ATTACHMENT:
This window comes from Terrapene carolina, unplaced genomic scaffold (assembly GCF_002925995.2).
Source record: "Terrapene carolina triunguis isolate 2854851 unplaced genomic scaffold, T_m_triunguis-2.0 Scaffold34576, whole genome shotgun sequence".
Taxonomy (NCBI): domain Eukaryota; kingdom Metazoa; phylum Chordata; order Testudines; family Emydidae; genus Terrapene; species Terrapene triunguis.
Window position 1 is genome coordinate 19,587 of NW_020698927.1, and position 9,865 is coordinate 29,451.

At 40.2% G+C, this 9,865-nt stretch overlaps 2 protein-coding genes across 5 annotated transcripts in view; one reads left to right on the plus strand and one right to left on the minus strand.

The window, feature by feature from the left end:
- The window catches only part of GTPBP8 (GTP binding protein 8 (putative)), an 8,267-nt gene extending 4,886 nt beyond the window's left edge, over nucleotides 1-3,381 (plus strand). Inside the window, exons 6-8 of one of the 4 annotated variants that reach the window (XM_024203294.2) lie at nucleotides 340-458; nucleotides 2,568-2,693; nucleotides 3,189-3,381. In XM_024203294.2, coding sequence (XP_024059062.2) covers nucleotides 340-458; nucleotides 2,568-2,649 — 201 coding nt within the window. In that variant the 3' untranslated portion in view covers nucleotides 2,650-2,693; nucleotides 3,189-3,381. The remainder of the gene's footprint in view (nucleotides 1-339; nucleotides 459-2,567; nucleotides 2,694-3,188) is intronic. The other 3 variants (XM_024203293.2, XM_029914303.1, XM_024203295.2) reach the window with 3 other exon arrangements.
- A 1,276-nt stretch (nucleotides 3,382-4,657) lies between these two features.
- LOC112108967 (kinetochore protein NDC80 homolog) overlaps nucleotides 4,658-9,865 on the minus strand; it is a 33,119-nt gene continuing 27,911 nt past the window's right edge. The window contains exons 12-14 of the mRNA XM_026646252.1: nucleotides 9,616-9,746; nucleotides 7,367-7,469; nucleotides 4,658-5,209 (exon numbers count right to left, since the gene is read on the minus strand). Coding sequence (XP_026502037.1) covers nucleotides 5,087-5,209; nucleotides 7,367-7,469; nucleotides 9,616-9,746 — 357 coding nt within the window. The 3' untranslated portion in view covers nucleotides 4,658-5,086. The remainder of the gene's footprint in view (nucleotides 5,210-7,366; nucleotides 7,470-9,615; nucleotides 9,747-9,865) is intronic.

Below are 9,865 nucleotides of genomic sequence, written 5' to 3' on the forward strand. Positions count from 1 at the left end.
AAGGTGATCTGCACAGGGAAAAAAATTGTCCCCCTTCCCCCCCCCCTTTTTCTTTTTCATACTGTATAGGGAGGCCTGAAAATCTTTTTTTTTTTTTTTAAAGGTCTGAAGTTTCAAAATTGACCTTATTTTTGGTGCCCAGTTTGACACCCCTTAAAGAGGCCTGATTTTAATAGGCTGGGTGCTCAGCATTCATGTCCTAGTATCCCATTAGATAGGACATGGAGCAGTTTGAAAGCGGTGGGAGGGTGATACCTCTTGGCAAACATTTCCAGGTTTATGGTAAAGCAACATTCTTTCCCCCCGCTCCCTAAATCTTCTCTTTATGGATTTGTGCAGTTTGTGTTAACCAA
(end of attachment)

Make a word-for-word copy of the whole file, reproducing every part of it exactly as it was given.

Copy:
This window comes from Terrapene carolina, unplaced genomic scaffold (assembly GCF_002925995.2).
Source record: "Terrapene carolina triunguis isolate 2854851 unplaced genomic scaffold, T_m_triunguis-2.0 Scaffold34576, whole genome shotgun sequence".
Taxonomy (NCBI): domain Eukaryota; kingdom Metazoa; phylum Chordata; order Testudines; family Emydidae; genus Terrapene; species Terrapene triunguis.
Window position 1 is genome coordinate 19,587 of NW_020698927.1, and position 9,865 is coordinate 29,451.

At 40.2% G+C, this 9,865-nt stretch overlaps 2 protein-coding genes across 5 annotated transcripts in view; one reads left to right on the plus strand and one right to left on the minus strand.

The window, feature by feature from the left end:
- The window catches only part of GTPBP8 (GTP binding protein 8 (putative)), an 8,267-nt gene extending 4,886 nt beyond the window's left edge, over nucleotides 1-3,381 (plus strand). Inside the window, exons 6-8 of one of the 4 annotated variants that reach the window (XM_024203294.2) lie at nucleotides 340-458; nucleotides 2,568-2,693; nucleotides 3,189-3,381. In XM_024203294.2, coding sequence (XP_024059062.2) covers nucleotides 340-458; nucleotides 2,568-2,649 — 201 coding nt within the window. In that variant the 3' untranslated portion in view covers nucleotides 2,650-2,693; nucleotides 3,189-3,381. The remainder of the gene's footprint in view (nucleotides 1-339; nucleotides 459-2,567; nucleotides 2,694-3,188) is intronic. The other 3 variants (XM_024203293.2, XM_029914303.1, XM_024203295.2) reach the window with 3 other exon arrangements.
- A 1,276-nt stretch (nucleotides 3,382-4,657) lies between these two features.
- LOC112108967 (kinetochore protein NDC80 homolog) overlaps nucleotides 4,658-9,865 on the minus strand; it is a 33,119-nt gene continuing 27,911 nt past the window's right edge. The window contains exons 12-14 of the mRNA XM_026646252.1: nucleotides 9,616-9,746; nucleotides 7,367-7,469; nucleotides 4,658-5,209 (exon numbers count right to left, since the gene is read on the minus strand). Coding sequence (XP_026502037.1) covers nucleotides 5,087-5,209; nucleotides 7,367-7,469; nucleotides 9,616-9,746 — 357 coding nt within the window. The 3' untranslated portion in view covers nucleotides 4,658-5,086. The remainder of the gene's footprint in view (nucleotides 5,210-7,366; nucleotides 7,470-9,615; nucleotides 9,747-9,865) is intronic.

Below are 9,865 nucleotides of genomic sequence, written 5' to 3' on the forward strand. Positions count from 1 at the left end.
AAGGTGATCTGCACAGGGAAAAAAATTGTCCCCCTTCCCCCCCCCCTTTTTCTTTTTCATACTGTATAGGGAGGCCTGAAAATCTTTTTTTTTTTTTTTAAAGGTCTGAAGTTTCAAAATTGACCTTATTTTTGGTGCCCAGTTTGACACCCCTTAAAGAGGCCTGATTTTAATAGGCTGGGTGCTCAGCATTCATGTCCTAGTATCCCATTAGATAGGACATGGAGCAGTTTGAAAGCGGTGGGAGGGTGATACCTCTTGGCAAACATTTCCAGGTTTATGGTAAAGCAACATTCTTTCCCCCCGCTCCCTAAATCTTCTCTTTATGGATTTGTGCAGTTTGTGTTAACCAA